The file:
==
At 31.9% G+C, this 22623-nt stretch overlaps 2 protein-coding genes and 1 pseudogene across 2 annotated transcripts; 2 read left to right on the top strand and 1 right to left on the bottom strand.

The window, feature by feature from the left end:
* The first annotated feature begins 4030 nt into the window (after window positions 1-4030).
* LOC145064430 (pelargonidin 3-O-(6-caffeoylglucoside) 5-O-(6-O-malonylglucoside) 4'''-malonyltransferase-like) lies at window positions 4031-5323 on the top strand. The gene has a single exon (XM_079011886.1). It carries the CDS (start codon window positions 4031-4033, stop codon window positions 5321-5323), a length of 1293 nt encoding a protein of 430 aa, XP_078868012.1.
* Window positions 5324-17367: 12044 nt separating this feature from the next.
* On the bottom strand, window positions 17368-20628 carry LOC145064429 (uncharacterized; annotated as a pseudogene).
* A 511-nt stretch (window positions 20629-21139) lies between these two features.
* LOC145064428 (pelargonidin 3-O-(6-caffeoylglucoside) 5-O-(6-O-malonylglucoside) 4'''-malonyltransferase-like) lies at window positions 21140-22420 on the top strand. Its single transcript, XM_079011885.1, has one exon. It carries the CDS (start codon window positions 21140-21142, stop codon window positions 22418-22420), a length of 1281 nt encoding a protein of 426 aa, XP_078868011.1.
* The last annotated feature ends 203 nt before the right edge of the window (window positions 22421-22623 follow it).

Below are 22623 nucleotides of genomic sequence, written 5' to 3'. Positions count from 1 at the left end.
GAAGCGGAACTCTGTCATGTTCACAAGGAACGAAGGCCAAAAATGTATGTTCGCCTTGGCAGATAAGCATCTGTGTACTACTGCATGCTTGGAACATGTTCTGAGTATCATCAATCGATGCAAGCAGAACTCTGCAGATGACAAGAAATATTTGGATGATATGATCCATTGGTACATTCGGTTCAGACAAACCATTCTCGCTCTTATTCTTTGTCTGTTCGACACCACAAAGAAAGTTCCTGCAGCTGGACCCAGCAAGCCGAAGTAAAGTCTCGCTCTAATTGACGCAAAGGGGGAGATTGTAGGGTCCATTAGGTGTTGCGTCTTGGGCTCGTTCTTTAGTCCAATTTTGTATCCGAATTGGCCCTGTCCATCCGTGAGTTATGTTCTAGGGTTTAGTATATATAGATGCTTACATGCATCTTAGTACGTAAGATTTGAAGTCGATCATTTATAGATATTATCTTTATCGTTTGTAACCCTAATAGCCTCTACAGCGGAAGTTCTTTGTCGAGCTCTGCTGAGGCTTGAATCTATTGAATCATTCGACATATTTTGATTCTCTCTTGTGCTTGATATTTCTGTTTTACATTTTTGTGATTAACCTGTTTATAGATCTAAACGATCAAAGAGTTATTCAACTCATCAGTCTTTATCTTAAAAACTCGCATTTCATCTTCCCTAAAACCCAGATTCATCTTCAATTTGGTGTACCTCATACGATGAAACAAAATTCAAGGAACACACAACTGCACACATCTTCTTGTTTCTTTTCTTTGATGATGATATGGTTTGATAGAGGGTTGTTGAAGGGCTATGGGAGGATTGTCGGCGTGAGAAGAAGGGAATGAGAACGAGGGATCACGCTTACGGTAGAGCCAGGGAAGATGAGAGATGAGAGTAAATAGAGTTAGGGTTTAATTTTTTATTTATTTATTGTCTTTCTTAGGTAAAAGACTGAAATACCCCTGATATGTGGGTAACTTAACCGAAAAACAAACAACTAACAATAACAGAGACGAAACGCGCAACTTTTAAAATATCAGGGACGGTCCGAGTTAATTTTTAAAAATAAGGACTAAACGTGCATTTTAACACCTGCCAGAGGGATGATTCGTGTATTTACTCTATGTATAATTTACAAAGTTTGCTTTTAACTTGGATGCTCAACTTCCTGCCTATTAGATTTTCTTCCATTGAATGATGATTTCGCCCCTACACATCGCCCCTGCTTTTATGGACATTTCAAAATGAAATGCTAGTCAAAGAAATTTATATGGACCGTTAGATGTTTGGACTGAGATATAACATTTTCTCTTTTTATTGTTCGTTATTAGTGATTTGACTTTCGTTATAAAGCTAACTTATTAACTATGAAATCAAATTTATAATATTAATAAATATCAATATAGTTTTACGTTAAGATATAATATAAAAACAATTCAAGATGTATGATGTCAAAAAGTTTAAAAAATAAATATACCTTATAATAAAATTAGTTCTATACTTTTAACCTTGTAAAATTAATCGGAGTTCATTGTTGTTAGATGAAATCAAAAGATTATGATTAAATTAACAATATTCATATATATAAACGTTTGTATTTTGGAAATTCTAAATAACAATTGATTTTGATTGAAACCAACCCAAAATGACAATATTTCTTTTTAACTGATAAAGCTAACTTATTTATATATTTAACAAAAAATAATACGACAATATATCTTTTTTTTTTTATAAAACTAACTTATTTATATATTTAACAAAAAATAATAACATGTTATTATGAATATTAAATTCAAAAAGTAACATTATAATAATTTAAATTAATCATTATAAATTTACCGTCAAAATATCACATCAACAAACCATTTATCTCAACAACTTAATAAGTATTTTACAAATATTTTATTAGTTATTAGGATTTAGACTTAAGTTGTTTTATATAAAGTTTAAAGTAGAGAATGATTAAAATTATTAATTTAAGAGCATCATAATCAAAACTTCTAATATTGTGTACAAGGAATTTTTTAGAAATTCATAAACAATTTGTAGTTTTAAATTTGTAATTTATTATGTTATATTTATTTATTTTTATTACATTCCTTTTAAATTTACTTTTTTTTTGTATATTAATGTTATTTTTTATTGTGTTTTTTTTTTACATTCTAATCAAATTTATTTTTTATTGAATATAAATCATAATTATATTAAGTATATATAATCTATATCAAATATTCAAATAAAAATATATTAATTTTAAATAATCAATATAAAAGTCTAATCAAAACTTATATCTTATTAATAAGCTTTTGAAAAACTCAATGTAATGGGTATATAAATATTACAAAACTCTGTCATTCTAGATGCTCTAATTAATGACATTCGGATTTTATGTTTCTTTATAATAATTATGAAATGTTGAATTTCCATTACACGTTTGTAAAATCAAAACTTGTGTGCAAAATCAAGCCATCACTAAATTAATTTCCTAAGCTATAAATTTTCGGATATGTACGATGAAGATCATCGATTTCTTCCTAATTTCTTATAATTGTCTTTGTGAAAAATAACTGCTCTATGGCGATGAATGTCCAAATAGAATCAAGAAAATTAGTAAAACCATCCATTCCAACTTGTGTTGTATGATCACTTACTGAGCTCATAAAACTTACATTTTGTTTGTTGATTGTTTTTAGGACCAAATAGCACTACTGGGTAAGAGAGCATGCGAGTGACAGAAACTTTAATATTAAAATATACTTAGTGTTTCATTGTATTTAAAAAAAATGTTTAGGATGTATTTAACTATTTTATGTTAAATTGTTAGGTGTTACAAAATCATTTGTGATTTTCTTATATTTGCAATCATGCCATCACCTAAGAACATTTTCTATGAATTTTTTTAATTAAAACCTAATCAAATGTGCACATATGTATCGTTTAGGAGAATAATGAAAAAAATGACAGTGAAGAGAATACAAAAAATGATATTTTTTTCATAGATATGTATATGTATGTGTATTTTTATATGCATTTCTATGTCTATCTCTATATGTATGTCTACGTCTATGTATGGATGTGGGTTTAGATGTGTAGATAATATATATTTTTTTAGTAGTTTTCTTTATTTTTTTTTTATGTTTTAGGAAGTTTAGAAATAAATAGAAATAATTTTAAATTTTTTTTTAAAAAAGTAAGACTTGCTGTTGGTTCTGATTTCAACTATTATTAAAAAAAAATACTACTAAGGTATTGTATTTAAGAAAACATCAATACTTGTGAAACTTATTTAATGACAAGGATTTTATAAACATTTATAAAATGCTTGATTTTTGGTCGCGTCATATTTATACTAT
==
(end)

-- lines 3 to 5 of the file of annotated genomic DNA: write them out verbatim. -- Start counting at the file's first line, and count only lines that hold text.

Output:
* The first annotated feature begins 4030 nt into the window (after window positions 1-4030).
* LOC145064430 (pelargonidin 3-O-(6-caffeoylglucoside) 5-O-(6-O-malonylglucoside) 4'''-malonyltransferase-like) lies at window positions 4031-5323 on the top strand. The gene has a single exon (XM_079011886.1). It carries the CDS (start codon window positions 4031-4033, stop codon window positions 5321-5323), a length of 1293 nt encoding a protein of 430 aa, XP_078868012.1.
* Window positions 5324-17367: 12044 nt separating this feature from the next.